The document Object

The document object is a property of the window object and so is accessible globally.  It is also the root node of the DOM.


The document object implements the Document, HTMLDocument, node, and EventTarget interfaces.

Some of the properties that we’ve already discussed from the node interface have the following values.

  • nodeType: 9
  • nodeName: “#document”
  • nodeValue: null
  • parentNode: null
  • ownerDocument: null
  • child nodes may have the following types:
    • DocumentType
    • Element (html)
    • ProcessingInstructions
    • Comment

Special Node References

Though accessible through the document object’s childNodes list, the document object has two properties that give direct access to the <html> element and the <body> element.

var html = document.documentElement;   // html element
var body = document.body;              // body element


var title = document.title;         // Get title
document.title = “New Title”;       // Set title

document.URL (read only)

The document.URL property holds the URL of the current page.


The document.domain property holds the domain portion of the URL.  It can be retrieved and set in some instances.  For example, if the domain is, the domain might be able to be set to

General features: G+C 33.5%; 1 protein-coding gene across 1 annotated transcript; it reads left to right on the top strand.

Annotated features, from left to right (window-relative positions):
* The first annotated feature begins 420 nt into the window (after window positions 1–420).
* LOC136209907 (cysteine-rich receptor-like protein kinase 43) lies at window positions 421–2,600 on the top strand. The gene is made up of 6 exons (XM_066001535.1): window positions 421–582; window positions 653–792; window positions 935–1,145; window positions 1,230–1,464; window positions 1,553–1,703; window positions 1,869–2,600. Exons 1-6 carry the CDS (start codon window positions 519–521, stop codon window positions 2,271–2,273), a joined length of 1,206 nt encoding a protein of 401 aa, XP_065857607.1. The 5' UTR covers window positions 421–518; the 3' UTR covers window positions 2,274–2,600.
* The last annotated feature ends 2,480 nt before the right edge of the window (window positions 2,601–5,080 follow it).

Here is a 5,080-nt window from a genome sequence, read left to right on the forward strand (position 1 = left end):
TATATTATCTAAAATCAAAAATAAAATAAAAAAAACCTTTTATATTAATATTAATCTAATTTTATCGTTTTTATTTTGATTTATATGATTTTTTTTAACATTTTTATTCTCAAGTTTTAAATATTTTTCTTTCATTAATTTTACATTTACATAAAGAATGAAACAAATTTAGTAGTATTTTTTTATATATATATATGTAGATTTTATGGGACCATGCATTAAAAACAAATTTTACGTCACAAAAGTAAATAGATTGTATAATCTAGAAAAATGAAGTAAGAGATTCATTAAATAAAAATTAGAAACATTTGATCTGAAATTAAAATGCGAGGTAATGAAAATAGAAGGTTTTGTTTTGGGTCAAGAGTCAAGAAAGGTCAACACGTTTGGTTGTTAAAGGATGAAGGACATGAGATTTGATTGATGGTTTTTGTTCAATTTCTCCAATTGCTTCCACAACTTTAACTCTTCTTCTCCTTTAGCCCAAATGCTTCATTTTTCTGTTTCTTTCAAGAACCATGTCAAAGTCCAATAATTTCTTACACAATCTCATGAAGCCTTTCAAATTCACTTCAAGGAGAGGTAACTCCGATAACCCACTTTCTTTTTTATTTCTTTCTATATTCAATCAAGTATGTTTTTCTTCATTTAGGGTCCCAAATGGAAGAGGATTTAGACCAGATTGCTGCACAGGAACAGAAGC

document.referrer (read only)

The document.referrer property may contains the URL of page that linked to the current page.  it may also have the same value as document.URL.

Special Collections

The document object also has properties that contain HTMLCollection objects that provide quick access to various sets of nodes in the DOM.

The HTMLCollection Object

The HTMLCollection object extends NodeList.  We can retrieve an individual element node within the collection using any of the following methods:

  1. Use the HTMLCollection function namedItem(id)
  2. Use the HTMLCollection function item(index)
  3. Use bracket notation with the element’s id
  4. Use bracket notation with a list index number

For example, suppose the web page contains the following anchor element.

<a id="home" href=""></a>

Below we use each of the methods listed above to retrieve the <a> element that has its id attribute set to “home”.

var links = document.links;

var link1 = links.namedItem("home");
var link2 = links.item(0);
var link3 = links["home"];
var link4 = links[0];

console.log(link1.firstChild.nodeValue);  // ""
console.log(link2.firstChild.nodeValue);  // ""
console.log(link3.firstChild.nodeValue);  // ""
console.log(link4.firstChild.nodeValue);  // ""

© 2018, Eric. All rights reserved.